STATEWIDE - A Wisconsin senator from Madison wants all veterinarians in the state to be required to report animal abuse.
Currently state law only requires veterinarians to report suspected animal fighting. This bill would provide civil immunity for good faith reporting of abuse. Some local vets think this is a great idea.
"Right now I think some veterinarians hold back because, what if it turns into a big legal battle? And then they're not going to get that recourse or that protection for reporting it. So that probably stops some people from reporting suspected animal abuse," said Dr. Alison French, a Rhinelander veterinarian.
But others say defnining animal abuse is not so easy. The law says providing the minimum of shelter, food and water is enough. Is neglecting to treat a dog for fleas abuse? What about a cat covered in ticks?
"There isn't enough said about what is abuse, and the gray areas involved in defining abuse. Most of the abuse I see in neglect," said Dr. Ray Goodroad, another veterinarian in Rhinelander, "Where it becomes neglect and where it becomes an adequate standard of care is the tough spot."
Right now 29 states require veterinarians to report animal abuse.
CRANDON - Terri Burl wanted to ask more questions than make comments during Congressman Sean Duffy's town hall in Crandon on Thursday.
"Everybody's in the state of the unknown right now," Burl said.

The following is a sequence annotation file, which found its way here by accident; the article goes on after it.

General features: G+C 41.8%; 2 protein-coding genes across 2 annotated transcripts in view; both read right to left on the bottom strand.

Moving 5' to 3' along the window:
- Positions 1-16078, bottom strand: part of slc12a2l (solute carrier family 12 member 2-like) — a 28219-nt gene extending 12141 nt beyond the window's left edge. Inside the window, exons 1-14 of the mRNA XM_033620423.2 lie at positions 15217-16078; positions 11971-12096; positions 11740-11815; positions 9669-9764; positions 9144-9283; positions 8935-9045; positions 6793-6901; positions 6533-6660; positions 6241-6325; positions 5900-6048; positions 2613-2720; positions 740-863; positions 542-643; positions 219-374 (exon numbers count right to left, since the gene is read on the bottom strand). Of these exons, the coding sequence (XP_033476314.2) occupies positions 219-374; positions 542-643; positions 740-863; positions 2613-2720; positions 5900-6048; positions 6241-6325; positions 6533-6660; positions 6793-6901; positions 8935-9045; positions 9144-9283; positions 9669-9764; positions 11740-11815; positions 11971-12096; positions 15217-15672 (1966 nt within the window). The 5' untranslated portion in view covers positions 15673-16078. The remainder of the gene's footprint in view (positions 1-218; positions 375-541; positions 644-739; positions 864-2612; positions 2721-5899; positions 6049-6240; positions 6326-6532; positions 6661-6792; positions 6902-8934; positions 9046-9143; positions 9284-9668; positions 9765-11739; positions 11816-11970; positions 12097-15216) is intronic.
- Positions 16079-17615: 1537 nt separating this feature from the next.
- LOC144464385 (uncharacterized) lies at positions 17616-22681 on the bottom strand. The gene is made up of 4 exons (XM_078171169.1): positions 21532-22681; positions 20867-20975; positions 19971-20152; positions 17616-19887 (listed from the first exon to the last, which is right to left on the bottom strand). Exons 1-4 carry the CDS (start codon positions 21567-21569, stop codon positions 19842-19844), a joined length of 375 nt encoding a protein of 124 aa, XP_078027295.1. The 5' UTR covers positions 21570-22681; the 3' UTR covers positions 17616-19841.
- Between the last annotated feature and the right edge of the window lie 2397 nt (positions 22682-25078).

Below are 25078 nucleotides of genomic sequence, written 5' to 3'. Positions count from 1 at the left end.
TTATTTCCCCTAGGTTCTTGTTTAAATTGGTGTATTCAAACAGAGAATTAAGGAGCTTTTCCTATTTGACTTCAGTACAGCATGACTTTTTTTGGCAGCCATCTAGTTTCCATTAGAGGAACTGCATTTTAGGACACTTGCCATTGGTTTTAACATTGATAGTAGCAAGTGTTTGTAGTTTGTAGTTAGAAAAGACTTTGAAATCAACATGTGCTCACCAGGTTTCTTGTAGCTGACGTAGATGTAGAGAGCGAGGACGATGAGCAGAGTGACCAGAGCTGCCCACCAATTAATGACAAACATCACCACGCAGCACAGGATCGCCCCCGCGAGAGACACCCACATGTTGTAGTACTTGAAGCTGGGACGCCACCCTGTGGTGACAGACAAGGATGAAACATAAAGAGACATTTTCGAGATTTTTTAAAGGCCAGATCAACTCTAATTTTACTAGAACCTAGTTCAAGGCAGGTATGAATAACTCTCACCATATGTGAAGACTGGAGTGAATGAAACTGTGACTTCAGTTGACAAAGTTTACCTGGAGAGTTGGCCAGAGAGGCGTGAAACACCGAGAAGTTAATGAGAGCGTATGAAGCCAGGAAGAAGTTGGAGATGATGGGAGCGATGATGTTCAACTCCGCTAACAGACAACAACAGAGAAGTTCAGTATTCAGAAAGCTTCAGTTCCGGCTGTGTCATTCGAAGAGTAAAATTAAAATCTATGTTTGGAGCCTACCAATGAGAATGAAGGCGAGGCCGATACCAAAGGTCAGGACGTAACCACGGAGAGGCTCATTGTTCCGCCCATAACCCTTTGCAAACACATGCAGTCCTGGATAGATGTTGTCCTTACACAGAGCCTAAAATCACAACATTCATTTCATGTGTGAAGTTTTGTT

Burl, a Republican, was thinking of her 26-year-old son in Oshkosh as she asked Duffy (R-Wausau) about health care concerns. She worries about tax penalties for her uninsured son and the GOP's lack of solid ideas to replace the Affordable Care Act.
MERRILL - The Merrill Police Department need helping finding anyone involved in several acts of vandalism that happened earlier this week.
Brian Schwartz has lived in his home on River Street in Merrill for almost 10 years. His garage, his neighbor's garage, and the public service building down the street were vandalized. Schwartz reported the vandalism to police on Monday.
Schwartz says this is the first time anyone has vandalized his property.
MADISON - The Senate judiciary committee is set to vote on four bills that would impose tougher drunken driving penalties.
The Republican proposals would create a five-year minimum prison sentence for homicide by intoxicated use of a vehicle and raise the minimum incarceration period for fifth and sixth offenses from six months to 18 months.
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